2011 National Book Award Winner: Young People's Literature No one would believe me but at times I would choose wartime in Saigon over peacetime in Alabama. For all the ten years of her life, Hà has only known Saigon: the thrills of its markets, the joy of its traditions, the warmth of her friends close by... and the beauty of her very own papaya tree. But now the Vietnam War has reached her home. Hà and her family are forced to flee as Saigon falls, and they board a ship headed toward hope. In America, Hà discovers the foreign world of Alabama: the coldness of its strangers, the dullness of its food, the strange shape of its landscape... and the strength of her very own family. This is the moving story of one girl's year of change, dreams, grief, and healing as she journeys from one country to another, one life to the next. Inspired by the author's own childhood experience of fleeing Vietnam as a refugee and immigrating to Alabama, this tween novel told in verse is sure to capture young readers' hearts and open their eyes.
- ISBN-13: 9780061962783
- ISBN-10: 0061962783
- Publisher: HarperCollins
- Publish Date: February 2011
- Dimensions: 8.45 x 5.9 x 0.97 inches
- Shipping Weight: 0.79 pounds
- Page Count: 272
- Reading Level: Ages 9-12
Finding a home in America
Inside Out and Back Again, an autobiographical novel written in verse, captures one year in the life of 10-year-old Kim Hà. Her unforgettable story begins and ends with Tét, the first day of the Vietnamese lunar calendar. It’s February 1975 and Saigon is about to fall.
Hà flees Vietnam with her mother and two brothers, boarding a ship in a nearby port. One poignant poem lists some of what they must leave behind: “Ten gold-rimmed glasses . . . Brother Quant’s report cards . . . Vines of jasmine.” After weeks at sea and a stay in a refugee camp on Guam, Hà’s family ends up in Alabama, where a sponsor is found.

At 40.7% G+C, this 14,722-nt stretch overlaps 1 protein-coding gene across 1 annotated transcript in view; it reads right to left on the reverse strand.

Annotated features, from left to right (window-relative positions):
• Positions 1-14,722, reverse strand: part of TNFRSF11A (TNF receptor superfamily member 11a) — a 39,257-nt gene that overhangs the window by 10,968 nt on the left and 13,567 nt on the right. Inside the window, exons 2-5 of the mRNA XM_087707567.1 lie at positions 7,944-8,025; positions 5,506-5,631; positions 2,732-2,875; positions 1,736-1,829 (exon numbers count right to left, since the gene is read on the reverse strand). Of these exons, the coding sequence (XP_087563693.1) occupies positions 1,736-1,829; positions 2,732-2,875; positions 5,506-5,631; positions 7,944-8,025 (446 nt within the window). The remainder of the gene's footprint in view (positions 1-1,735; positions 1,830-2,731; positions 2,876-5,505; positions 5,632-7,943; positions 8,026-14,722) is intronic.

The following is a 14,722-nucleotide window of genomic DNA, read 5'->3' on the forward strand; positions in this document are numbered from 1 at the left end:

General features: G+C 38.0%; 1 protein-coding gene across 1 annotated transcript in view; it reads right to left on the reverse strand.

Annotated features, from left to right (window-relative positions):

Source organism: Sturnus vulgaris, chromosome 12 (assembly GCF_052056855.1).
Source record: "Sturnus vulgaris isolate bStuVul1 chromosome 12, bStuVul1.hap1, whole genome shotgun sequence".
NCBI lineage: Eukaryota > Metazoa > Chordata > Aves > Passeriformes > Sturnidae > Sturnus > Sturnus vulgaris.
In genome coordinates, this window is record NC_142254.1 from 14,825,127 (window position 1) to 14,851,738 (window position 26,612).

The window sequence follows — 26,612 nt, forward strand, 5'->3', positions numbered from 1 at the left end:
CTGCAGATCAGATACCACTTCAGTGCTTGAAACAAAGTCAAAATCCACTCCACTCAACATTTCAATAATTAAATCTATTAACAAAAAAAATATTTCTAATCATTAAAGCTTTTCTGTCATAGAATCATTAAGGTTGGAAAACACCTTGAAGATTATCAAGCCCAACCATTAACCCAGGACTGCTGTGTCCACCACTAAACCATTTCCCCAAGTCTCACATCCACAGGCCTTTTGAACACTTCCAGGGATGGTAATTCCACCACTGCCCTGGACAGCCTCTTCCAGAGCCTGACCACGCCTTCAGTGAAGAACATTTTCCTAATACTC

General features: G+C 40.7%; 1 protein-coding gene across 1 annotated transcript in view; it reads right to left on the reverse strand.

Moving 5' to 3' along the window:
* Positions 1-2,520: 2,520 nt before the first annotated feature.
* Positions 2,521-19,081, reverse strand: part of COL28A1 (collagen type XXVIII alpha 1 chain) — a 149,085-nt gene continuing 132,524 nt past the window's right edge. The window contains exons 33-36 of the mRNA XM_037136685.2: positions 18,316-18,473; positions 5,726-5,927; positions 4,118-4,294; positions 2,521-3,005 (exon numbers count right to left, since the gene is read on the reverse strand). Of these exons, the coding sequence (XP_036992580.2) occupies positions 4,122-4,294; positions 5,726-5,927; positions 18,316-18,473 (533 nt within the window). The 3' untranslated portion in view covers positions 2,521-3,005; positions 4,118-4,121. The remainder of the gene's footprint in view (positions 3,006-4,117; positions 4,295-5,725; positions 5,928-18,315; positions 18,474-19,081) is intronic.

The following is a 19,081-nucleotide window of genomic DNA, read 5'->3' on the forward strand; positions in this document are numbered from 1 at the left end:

Holding tight to the 10-year-old point of view, first-time author Thanhha Lai draws on memories of her own childhood, when her family fled Vietnam after the war and moved to Alabama. The reader will smell the incense, long for the taste of fresh papaya and feel the rocking of the ship. The difficulty of learning English, coupled with Hà’s desire for perfection, makes assimilation nearly impossible, especially when some of the kids in her class cruelly tease her about her hair, her accent and the flatness of her face. She grows up, tries to learn the art of making do from her mother, and leans on her brothers and her tutor, Mrs. Washington. And she learns to fly-kick like Bruce Lee.
Lai’s spare poetry, full of emotion and infused with humor, is accessible to young children and adults alike. This moving and beautifully told story is a must-read for anyone who works with children new to the country.